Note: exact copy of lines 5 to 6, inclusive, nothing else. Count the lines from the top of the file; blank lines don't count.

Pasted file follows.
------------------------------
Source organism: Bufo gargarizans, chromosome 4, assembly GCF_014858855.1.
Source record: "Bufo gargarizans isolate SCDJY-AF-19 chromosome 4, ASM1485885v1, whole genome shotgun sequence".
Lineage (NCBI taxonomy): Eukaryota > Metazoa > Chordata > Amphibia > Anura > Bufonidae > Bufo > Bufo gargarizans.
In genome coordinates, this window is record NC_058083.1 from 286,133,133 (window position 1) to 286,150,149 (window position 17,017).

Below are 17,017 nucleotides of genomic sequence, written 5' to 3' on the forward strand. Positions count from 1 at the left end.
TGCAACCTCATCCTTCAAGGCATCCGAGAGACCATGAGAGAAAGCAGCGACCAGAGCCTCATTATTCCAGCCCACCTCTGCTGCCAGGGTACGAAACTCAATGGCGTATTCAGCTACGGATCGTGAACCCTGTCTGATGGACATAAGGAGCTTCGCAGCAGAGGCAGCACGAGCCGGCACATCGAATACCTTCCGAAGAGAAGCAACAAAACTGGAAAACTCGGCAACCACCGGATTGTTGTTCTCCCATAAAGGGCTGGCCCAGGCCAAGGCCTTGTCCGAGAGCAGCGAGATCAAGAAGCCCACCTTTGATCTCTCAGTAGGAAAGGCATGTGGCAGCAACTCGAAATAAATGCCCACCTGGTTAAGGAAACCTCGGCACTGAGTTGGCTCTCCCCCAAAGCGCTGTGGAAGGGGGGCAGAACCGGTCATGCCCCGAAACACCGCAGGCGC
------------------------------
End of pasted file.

Below are 17,017 nucleotides of genomic sequence, written 5' to 3' on the forward strand. Positions count from 1 at the left end.
TGCAACCTCATCCTTCAAGGCATCCGAGAGACCATGAGAGAAAGCAGCGACCAGAGCCTCATTATTCCAGCCCACCTCTGCTGCCAGGGTACGAAACTCAATGGCGTATTCAGCTACGGATCGTGAACCCTGTCTGATGGACATAAGGAGCTTCGCAGCAGAGGCAGCACGAGCCGGCACATCGAATACCTTCCGAAGAGAAGCAACAAAACTGGAAAACTCGGCAACCACCGGATTGTTGTTCTCCCATAAAGGGCTGGCCCAGGCCAAGGCCTTGTCCGAGAGCAGCGAGATCAAGAAGCCCACCTTTGATCTCTCAGTAGGAAAGGCATGTGGCAGCAACTCGAAATAAATGCCCACCTGGTTAAGGAAACCTCGGCACTGAGTTGGCTCTCCCCCAAAGCGCTGTGGAAGGGGGGCAGAACCGGTCATGCCCCGAAACACCGCAGGCGC